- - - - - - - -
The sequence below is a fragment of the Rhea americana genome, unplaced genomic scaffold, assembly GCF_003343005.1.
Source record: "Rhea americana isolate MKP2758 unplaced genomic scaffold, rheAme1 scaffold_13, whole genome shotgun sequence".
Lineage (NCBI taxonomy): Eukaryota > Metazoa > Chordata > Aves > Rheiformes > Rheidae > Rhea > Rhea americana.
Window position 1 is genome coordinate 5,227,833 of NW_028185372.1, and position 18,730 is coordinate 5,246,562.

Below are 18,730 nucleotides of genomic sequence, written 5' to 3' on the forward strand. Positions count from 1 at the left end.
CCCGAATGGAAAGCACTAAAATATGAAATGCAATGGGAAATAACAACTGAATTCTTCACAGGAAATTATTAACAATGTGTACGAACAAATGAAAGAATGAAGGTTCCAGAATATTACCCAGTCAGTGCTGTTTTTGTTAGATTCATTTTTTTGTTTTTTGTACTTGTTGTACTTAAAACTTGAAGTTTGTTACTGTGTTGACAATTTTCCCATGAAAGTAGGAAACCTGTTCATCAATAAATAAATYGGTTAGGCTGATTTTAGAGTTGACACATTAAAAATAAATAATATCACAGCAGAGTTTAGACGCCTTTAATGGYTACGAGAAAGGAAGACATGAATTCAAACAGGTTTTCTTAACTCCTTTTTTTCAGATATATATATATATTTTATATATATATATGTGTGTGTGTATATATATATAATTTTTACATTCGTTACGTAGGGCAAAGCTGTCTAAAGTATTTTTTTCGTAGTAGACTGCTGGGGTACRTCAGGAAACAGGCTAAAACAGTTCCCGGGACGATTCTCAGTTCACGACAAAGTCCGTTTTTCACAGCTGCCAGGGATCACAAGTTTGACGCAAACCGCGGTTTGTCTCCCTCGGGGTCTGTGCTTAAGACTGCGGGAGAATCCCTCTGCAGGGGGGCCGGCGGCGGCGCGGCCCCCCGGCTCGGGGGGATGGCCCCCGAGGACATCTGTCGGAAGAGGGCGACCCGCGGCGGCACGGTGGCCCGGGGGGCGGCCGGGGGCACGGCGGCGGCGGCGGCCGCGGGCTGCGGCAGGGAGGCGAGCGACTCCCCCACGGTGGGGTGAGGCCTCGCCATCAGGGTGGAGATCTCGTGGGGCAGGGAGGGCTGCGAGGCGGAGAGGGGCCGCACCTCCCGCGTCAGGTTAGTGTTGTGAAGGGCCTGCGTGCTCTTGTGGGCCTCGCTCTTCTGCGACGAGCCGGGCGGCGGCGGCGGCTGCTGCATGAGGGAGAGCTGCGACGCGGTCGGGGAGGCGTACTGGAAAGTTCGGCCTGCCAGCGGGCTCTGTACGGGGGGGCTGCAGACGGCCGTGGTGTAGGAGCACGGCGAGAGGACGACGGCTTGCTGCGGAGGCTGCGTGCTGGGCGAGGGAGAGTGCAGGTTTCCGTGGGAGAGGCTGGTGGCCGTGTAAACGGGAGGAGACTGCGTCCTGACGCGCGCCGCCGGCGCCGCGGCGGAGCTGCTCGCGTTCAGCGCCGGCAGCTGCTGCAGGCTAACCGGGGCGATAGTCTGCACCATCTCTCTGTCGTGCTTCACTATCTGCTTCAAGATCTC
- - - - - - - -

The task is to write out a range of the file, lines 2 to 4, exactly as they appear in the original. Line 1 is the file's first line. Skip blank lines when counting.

Source record: "Rhea americana isolate MKP2758 unplaced genomic scaffold, rheAme1 scaffold_13, whole genome shotgun sequence".
Lineage (NCBI taxonomy): Eukaryota > Metazoa > Chordata > Aves > Rheiformes > Rheidae > Rhea > Rhea americana.
Window position 1 is genome coordinate 5,227,833 of NW_028185372.1, and position 18,730 is coordinate 5,246,562.